HARTSVILLE, S.C. (WMBF)- Hartsville is a city known as a small town with a big heart.
“Explorin’ with Loren” tagged along with Lauren Baker, Hartsville’s director of tourism and communication, to explore the city’s rich history and adventures for tourists and locals to enjoy.
“We’re full of people that just really truly care about this town,” said Baker.
The day started at Kalmia Gardens of Coker University.
“It’s 35 acres of beautiful gardens out here and it doesn’t matter what the weather is. If it’s a chilly day like today, bring your jacket and just come out. You can still see such beautiful scenery. In the springtime, they have beautiful flowers. It just truly is a special place,” said Baker.
A place that was once a neglected dump until the 1930s, when Mrs. May Roper Coker, known as Miss May, transformed it into a botanical garden filled with beautiful plants, flowers and trails.
“The view is dynamic. It constantly changes,” said Dan Hill, assistant director of Kalmia Gardens. “At the far end of the gardens, botanically speaking, it’s like you’ve travelled back in time thousands of years, of how the southeastern forest used to look.”
Hill showed off their newest addition, an observation platform that overlooks the 60-foot bluff.
“This was a really important addition to the gardens to help people with limited mobility. That way if they have trouble on our trails, they could come to this platform and immerse themselves into the natural world,” he said.
The centerpiece of the gardens is the Thomas Hart House, which was built on brick pillars in the 1820s.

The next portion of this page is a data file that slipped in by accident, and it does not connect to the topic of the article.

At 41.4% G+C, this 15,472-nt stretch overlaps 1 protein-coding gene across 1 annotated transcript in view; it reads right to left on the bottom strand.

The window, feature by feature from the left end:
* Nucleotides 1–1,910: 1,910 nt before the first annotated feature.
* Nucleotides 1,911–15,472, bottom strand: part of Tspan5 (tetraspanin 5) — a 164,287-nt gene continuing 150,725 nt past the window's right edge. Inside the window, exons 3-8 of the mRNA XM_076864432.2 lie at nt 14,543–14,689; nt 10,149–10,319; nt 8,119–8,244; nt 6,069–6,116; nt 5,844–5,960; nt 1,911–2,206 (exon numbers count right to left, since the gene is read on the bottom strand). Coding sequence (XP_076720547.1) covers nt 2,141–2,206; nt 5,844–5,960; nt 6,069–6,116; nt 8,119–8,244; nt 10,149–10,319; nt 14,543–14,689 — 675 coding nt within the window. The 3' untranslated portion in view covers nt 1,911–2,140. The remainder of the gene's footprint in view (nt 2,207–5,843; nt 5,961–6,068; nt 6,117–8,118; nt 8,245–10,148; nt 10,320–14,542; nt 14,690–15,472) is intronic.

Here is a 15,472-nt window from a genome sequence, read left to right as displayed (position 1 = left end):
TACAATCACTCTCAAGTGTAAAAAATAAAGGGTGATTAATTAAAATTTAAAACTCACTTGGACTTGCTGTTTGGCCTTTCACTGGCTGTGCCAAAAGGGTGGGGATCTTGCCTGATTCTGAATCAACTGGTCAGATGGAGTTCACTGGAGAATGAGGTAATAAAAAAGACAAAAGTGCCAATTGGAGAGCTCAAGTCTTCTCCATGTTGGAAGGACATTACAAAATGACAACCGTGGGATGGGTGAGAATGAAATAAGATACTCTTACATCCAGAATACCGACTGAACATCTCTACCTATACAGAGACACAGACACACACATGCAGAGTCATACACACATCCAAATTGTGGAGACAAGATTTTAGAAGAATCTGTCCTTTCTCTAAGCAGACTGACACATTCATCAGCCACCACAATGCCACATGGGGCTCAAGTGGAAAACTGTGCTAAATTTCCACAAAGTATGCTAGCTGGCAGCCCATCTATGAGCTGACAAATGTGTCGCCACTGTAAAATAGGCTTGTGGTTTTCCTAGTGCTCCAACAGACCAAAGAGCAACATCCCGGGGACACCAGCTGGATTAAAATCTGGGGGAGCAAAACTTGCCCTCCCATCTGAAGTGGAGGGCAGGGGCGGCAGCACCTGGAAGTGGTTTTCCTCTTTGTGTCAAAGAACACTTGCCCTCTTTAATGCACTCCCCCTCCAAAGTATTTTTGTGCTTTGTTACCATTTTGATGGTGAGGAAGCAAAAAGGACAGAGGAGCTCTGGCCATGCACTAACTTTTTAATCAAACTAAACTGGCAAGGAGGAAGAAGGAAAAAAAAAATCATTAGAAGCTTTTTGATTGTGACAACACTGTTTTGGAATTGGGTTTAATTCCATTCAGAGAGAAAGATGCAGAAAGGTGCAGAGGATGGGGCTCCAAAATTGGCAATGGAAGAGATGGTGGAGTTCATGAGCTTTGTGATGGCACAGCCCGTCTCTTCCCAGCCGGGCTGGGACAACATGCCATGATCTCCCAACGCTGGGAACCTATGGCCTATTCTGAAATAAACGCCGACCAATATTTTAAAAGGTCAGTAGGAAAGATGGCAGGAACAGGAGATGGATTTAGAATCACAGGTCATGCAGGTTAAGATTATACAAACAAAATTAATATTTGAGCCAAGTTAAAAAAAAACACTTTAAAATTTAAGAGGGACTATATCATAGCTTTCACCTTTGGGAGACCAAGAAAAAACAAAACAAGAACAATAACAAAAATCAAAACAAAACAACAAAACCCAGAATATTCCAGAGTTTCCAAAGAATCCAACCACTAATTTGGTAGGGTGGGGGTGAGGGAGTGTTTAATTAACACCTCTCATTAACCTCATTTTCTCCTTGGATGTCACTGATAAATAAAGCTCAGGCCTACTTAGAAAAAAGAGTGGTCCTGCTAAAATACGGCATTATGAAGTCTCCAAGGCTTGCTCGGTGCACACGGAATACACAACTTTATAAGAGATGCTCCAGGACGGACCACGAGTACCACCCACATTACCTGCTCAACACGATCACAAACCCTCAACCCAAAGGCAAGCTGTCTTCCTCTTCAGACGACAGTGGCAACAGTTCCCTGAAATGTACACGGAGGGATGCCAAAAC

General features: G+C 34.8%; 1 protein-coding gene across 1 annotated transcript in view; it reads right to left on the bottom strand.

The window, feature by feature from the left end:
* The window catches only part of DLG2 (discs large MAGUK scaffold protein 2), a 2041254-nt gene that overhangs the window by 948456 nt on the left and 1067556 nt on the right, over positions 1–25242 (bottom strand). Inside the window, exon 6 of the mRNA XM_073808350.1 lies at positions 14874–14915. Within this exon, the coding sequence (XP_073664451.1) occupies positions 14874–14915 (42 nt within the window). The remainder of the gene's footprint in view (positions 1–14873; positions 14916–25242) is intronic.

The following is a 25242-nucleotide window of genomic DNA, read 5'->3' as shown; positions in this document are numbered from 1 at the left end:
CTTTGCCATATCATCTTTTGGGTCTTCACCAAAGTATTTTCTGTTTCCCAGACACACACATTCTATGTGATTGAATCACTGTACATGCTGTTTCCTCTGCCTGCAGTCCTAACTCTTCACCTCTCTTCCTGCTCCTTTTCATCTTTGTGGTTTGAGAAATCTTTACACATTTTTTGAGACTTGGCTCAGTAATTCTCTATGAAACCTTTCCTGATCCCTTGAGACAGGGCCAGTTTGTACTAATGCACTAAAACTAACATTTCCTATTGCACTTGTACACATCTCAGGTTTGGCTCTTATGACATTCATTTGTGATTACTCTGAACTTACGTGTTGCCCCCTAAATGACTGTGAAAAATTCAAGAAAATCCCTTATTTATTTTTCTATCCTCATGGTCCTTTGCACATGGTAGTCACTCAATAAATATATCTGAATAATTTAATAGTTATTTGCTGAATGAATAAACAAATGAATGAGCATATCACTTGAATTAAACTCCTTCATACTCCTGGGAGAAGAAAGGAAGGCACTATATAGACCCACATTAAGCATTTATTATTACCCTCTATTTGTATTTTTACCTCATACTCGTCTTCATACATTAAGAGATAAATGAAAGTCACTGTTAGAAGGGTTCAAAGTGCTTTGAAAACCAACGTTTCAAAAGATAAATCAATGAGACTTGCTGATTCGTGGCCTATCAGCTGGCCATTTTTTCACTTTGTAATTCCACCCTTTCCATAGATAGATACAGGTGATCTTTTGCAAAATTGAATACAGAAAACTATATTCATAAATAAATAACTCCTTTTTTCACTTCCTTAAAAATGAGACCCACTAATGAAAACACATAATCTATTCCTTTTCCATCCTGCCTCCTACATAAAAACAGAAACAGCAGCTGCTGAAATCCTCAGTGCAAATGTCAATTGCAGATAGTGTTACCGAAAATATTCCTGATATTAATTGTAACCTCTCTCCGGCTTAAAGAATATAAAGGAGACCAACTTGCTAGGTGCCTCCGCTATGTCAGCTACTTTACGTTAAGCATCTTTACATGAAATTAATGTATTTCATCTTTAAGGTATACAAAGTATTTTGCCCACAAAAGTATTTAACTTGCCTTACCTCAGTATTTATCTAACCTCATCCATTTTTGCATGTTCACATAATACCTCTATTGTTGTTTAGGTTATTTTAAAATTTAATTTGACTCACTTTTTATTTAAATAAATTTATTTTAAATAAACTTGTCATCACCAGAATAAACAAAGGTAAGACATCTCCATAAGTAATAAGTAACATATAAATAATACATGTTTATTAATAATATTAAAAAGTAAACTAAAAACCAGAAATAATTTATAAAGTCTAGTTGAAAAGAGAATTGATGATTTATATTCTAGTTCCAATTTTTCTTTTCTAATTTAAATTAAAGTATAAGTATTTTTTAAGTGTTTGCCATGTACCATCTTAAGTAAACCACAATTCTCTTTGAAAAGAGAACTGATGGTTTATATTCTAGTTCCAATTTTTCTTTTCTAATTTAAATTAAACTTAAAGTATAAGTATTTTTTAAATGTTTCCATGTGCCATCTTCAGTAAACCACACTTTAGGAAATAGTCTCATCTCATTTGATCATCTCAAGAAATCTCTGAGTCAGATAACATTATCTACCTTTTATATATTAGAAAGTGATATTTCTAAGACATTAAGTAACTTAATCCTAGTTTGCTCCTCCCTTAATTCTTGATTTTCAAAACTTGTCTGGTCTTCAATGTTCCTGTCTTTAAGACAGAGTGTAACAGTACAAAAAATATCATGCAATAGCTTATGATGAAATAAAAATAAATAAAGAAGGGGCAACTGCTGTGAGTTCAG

“Thomas Hart is who founded Hartsville. Two years before he built the house, he cut the timber down, he milled it himself after it had dried and then in 1820, he built the house,” said Hill.
People can visit Kalmia Gardens for free. It’s open seven days a week from dawn until dusk. There are also plenty of events to check out.
After a morning hike, stop by Hoof And Hound in downtown Hartsville for lunch. The laid-back, dog-friendly restaurant specializes in burgers, craft beer and bar food, and it’s all made from scratch.
“Everything is always great here. We enjoy everything we have. It’s a nice atmosphere and the people are friendly,” said customer Debbie Woods.
Restaurant co-owner Josh Shumate said they opened their doors in March 2019. He noted their name stemmed from the love of burgers and the love for dogs.
His dog is the face of the company. Shumate said the restaurant takes pride in serving nothing but the best to their customers.
“We’ll accommodate anybody who comes in the door as far as you want to change something on the menu, and everything is homemade. It’s made from love. It’s a family-owned restaurant,” he said. “We look to open many more.”
CLICK HERE for more on Hoof And Hound.
Once lunch is finished, take a stroll through the charming streets of downtown. It’s filled with more eateries and unique shops, like SeerSuckerGypsy.
“Everything in here, it’s hard to describe in just a few words, but it’s very eclectic. We have repurposed and local handmade items,” said store owner Roxie Gardner.
Gardner said she started her own jewelry line called SeerSuckerGypsy and was later inspired to open her store in 2015. She said there are more than 30 artisans who make up her shop. It sells everything from farmtiques and vintage knick-knacks, to bath bombs in a bathtub, and, of course, her handmade jewelry.
It’s a shop that has something for everyone, and it’s all made from love.
Baker said Gardner is just one of the many folks who decided to grow their business in the flourishing city, whose population is just under 8,000 but the city serves 30,000 people daily.
“We’re full of entrepreneurs that just have a heart, whether they were born here or transplanted here. They just love this city and want to bring new, exciting things here and that’s always a great thing about Hartsville,” said Baker.